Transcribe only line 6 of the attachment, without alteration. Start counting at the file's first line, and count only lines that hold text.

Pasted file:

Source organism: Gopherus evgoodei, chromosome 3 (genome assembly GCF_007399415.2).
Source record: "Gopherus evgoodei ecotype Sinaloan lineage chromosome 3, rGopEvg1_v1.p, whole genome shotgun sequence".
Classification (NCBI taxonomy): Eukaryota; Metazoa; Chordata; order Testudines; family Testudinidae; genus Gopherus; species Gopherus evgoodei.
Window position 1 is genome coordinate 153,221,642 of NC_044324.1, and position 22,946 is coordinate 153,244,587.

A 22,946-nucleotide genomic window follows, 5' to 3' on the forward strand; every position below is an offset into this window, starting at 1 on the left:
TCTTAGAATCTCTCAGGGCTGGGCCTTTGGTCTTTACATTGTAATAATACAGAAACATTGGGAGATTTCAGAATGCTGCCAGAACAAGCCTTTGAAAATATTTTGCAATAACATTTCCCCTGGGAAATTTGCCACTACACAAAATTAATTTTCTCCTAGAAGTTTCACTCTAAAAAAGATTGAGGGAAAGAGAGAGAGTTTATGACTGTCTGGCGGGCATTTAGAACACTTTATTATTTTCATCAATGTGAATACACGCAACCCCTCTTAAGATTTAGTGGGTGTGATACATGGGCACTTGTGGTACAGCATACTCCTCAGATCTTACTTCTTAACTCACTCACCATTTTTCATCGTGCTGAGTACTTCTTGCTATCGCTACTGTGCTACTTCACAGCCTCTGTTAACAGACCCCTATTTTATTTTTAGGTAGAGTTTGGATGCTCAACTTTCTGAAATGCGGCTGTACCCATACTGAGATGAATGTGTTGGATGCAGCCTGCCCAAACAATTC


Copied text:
TCTTAGAATCTCTCAGGGCTGGGCCTTTGGTCTTTACATTGTAATAATACAGAAACATTGGGAGATTTCAGAATGCTGCCAGAACAAGCCTTTGAAAATATTTTGCAATAACATTTCCCCTGGGAAATTTGCCACTACACAAAATTAATTTTCTCCTAGAAGTTTCACTCTAAAAAAGATTGAGGGAAAGAGAGAGAGTTTATGACTGTCTGGCGGGCATTTAGAACACTTTATTATTTTCATCAATGTGAATACACGCAACCCCTCTTAAGATTTAGTGGGTGTGATACATGGGCACTTGTGGTACAGCATACTCCTCAGATCTTACTTCTTAACTCACTCACCATTTTTCATCGTGCTGAGTACTTCTTGCTATCGCTACTGTGCTACTTCACAGCCTCTGTTAACAGACCCCTATTTTATTTTTAGGTAGAGTTTGGATGCTCAACTTTCTGAAATGCGGCTGTACCCATACTGAGATGAATGTGTTGGATGCAGCCTGCCCAAACAATTC